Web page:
Architecture: In order to create and train new models in a particular framework, it is critical to have an easy to use and modular front end. TensorFlow, Torch, and MXNet have a straightforward, modular architecture that makes development straightforward. In comparison, frameworks such as Caffe require significant amount of work to create a new layer. We’ve found that TensorFlow in particular is easy to debug and monitor during and after training, as the TensorBoard web GUI application is included.
Speed: Torch and Nervana have the best documented performance for open source convolutional neural network benchmarking tests. TensorFlow performance was comparable for most tests, while Caffe and Theano lagged behind. Microsoft’s CNTK claims to have some of the fastest RNN training time. Another study comparing Theano, Torch, and TensorFlow directly for RNN showed that Theano performs the best of the three.
Multiple GPU Support: Most deep learning applications require an outstanding number of floating point operations (FLOPs). For example, Baidu’s DeepSpeech recognition models take 10s of ExaFLOPs to train. That is >10e18 calculations! As leading Graphics Processing Units (GPUs) such as NVIDIA’s Pascal TitanX can execute 11e9 FLOPs a second, it would take over a week to train a new model on a sufficiently large dataset. In order to decrease the time it takes to build a model, multiple GPUs over multiple machines are needed. Luckily, most of the technologies outlined above offer this support. In particular, MXNet is reported to have one the most optimized multi-GPU engine.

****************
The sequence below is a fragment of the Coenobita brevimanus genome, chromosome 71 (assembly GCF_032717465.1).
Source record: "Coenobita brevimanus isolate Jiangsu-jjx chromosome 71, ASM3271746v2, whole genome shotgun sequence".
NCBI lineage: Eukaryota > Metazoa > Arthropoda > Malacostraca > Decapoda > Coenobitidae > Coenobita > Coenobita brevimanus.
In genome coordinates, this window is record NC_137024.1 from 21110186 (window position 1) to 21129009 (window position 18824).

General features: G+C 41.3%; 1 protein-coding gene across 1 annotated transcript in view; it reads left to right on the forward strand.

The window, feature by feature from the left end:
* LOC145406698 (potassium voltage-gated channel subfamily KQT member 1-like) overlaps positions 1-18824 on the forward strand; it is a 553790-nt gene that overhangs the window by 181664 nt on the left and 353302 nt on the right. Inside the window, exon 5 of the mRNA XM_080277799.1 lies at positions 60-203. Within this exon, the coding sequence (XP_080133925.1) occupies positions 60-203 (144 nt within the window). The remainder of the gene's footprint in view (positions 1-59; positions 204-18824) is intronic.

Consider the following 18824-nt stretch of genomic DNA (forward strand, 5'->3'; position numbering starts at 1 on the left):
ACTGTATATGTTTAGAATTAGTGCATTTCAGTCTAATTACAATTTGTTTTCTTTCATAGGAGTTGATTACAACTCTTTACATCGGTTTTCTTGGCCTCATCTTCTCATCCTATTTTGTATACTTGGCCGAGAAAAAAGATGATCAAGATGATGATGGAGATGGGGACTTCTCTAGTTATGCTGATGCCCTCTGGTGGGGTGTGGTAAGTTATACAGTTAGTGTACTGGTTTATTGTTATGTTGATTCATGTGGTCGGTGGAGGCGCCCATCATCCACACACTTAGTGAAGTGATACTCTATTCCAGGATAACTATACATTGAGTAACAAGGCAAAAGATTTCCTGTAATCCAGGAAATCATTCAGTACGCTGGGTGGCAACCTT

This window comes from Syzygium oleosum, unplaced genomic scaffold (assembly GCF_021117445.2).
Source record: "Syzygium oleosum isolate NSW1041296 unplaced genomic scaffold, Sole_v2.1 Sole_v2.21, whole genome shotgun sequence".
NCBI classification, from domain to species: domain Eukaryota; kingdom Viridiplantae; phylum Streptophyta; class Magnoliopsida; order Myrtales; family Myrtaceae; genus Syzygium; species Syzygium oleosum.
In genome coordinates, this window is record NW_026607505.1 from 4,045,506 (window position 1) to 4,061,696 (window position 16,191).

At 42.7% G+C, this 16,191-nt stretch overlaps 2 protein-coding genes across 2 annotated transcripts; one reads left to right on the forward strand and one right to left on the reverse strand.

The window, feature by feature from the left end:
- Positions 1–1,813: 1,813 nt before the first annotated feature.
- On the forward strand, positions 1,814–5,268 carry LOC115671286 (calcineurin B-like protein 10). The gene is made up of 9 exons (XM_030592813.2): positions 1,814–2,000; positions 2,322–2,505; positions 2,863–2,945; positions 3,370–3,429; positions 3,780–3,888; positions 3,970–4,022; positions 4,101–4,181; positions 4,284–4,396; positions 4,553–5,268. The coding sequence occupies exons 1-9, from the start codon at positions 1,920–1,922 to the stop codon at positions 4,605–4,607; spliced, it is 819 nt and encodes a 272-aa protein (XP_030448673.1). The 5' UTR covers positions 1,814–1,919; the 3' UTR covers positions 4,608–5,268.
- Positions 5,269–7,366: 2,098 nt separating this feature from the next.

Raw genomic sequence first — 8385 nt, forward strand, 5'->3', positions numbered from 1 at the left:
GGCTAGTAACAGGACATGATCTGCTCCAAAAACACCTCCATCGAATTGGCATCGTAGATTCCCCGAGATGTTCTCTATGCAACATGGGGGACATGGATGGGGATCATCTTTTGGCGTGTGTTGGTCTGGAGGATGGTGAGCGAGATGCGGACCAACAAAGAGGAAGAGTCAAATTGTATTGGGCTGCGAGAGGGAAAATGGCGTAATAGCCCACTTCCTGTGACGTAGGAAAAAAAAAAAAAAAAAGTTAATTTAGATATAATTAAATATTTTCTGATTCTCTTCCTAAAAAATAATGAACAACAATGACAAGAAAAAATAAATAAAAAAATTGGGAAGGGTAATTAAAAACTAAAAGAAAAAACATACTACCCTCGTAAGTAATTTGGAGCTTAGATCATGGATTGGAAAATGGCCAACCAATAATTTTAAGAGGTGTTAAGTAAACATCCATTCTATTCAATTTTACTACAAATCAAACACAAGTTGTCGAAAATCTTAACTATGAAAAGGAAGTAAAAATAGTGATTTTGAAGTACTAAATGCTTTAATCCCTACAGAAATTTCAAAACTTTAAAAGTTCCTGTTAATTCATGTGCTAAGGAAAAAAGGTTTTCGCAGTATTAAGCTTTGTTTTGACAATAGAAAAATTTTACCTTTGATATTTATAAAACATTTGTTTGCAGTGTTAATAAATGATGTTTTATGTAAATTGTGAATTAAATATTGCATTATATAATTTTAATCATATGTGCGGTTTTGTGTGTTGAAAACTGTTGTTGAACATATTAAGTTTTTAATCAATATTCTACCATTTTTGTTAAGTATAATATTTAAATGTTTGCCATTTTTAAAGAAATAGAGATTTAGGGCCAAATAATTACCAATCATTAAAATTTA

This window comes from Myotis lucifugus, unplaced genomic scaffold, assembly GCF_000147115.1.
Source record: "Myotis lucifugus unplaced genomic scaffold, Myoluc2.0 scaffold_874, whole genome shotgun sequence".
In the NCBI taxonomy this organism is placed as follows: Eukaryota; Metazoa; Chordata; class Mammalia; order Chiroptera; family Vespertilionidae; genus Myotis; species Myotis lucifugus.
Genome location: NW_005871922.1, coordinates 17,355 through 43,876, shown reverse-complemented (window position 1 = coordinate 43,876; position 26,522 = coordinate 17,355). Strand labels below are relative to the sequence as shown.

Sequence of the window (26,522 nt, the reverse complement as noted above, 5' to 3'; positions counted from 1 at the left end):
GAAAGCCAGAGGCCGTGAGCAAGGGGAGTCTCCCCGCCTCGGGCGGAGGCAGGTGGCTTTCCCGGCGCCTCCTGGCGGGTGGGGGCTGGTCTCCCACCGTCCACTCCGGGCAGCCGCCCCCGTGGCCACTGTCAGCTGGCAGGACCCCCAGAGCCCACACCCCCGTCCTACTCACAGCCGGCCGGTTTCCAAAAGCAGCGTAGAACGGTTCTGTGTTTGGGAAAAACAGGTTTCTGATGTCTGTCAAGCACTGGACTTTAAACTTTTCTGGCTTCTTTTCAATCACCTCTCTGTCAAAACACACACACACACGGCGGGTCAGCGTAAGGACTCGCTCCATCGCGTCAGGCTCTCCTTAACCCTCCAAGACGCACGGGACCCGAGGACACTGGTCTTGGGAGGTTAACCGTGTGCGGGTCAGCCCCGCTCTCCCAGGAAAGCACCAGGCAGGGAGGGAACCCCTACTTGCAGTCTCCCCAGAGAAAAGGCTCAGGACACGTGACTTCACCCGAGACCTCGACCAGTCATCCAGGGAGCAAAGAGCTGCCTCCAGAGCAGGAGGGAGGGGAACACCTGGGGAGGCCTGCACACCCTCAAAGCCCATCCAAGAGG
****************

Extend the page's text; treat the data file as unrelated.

Keras Compatible: Keras is a high level library for doing fast deep learning prototyping. We’ve found that it is a great tool for getting data scientists comfortable with deep learning. Keras currently supports two back ends, TensorFlow and Theano, and will be gaining official support in TensorFlow in the future. Keras is also a good choice for a high-level library when considering that its author recently expressed that Keras will continue to exist as a front end that can be used with multiple back ends.
If you are interested in getting started with deep learning, I would recommend evaluating your own team’s skills and your project needs first. For instance, for an image recognition application with a Python-centric team we would recommend TensorFlow given its ample documentation, decent performance, and great prototyping tools. For scaling up an RNN to production with a Lua competent client team, we would recommend Torch for its superior speed and RNN modeling capabilities.
In the future we will discuss some of our challenges in scaling up our models. These challenges include optimizing GPU usage over multiple machines and adapting open source libraries like CMU Sphinx and Kaldi for our deep learning pipeline.
Bio: Matthew Rubashkin, with a background in optical physics and biomedical research, has a broad range of experiences in software development, database engineering, and data analytics. He enjoys working closely with clients to develop straightforward and robust solutions to difficult problems.
Original. Reposted with permission.